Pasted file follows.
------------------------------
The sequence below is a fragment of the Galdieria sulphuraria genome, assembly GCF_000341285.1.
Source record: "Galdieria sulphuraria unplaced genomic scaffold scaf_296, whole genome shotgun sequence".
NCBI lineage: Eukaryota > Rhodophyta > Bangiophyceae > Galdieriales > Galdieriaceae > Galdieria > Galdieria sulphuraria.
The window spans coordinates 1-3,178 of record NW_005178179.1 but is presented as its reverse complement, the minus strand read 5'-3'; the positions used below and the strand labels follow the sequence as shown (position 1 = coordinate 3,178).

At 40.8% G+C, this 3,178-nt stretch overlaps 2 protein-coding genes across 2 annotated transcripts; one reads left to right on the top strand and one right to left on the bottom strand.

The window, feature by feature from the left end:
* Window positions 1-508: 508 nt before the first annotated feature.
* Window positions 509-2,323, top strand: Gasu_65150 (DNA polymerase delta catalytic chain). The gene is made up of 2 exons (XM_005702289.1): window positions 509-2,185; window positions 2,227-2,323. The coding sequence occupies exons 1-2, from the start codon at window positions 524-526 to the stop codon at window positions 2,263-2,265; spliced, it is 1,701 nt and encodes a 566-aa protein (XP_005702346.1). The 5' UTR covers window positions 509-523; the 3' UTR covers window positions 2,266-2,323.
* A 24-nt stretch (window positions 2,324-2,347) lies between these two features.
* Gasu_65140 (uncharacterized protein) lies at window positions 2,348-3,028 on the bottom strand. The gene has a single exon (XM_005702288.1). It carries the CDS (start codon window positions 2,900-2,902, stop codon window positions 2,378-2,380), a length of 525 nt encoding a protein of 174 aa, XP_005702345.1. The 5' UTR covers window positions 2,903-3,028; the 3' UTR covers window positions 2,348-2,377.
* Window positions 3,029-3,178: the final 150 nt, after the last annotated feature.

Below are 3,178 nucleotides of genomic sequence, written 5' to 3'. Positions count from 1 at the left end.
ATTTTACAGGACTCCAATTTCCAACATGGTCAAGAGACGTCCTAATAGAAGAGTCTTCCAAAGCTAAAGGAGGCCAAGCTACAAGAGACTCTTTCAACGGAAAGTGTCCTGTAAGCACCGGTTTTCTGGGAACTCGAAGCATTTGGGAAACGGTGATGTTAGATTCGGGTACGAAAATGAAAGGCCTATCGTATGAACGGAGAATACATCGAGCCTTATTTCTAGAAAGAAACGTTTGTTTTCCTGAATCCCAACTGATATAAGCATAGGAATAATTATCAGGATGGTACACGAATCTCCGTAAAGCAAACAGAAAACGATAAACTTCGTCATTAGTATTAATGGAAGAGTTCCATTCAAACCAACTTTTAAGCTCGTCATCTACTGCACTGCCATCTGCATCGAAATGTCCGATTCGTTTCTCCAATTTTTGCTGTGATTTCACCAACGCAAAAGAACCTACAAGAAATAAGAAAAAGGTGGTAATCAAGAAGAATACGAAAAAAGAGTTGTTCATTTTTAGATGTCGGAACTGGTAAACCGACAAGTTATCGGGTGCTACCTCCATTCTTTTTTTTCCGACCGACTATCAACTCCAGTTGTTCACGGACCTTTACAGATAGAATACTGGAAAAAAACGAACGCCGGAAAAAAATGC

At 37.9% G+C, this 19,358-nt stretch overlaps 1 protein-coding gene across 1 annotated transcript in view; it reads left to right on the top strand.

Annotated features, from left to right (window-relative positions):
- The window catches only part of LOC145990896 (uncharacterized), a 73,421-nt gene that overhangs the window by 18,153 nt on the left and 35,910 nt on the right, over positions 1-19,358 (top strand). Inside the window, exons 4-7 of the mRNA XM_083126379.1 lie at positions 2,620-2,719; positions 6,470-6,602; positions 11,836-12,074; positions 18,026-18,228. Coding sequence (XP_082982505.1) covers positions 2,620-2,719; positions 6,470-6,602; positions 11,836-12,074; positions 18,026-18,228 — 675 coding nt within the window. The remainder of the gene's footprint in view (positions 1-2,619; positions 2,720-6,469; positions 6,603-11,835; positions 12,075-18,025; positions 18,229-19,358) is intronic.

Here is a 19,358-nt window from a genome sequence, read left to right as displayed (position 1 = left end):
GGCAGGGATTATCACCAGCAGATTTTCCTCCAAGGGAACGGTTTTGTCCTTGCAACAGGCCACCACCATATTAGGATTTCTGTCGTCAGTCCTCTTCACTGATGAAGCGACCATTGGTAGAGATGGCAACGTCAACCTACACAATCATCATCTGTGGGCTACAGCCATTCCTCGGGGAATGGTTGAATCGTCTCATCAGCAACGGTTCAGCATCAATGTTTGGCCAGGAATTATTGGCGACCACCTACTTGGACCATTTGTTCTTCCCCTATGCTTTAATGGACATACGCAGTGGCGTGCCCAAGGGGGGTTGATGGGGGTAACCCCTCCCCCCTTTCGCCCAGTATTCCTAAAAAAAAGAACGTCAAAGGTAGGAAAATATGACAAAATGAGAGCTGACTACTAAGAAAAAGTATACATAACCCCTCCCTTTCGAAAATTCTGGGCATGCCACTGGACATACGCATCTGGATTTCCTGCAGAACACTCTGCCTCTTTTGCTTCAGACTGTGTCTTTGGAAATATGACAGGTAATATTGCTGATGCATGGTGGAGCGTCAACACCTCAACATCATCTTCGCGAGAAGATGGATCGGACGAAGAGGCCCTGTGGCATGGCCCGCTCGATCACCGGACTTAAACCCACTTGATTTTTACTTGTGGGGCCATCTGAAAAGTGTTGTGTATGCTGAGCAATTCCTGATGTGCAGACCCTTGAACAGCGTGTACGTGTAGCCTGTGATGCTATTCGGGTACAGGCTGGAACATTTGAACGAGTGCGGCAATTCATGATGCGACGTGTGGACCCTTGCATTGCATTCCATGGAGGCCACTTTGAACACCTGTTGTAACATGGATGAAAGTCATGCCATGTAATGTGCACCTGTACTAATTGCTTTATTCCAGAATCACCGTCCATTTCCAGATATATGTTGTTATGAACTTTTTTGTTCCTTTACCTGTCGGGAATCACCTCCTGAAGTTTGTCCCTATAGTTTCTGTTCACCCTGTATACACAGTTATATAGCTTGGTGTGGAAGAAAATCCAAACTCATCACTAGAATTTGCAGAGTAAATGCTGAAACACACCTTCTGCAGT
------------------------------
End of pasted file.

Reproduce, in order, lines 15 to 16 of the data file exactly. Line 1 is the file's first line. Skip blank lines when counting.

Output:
Annotated features, from left to right (window-relative positions):
- The window catches only part of LOC145990896 (uncharacterized), a 73,421-nt gene that overhangs the window by 18,153 nt on the left and 35,910 nt on the right, over positions 1-19,358 (top strand). Inside the window, exons 4-7 of the mRNA XM_083126379.1 lie at positions 2,620-2,719; positions 6,470-6,602; positions 11,836-12,074; positions 18,026-18,228. Coding sequence (XP_082982505.1) covers positions 2,620-2,719; positions 6,470-6,602; positions 11,836-12,074; positions 18,026-18,228 — 675 coding nt within the window. The remainder of the gene's footprint in view (positions 1-2,619; positions 2,720-6,469; positions 6,603-11,835; positions 12,075-18,025; positions 18,229-19,358) is intronic.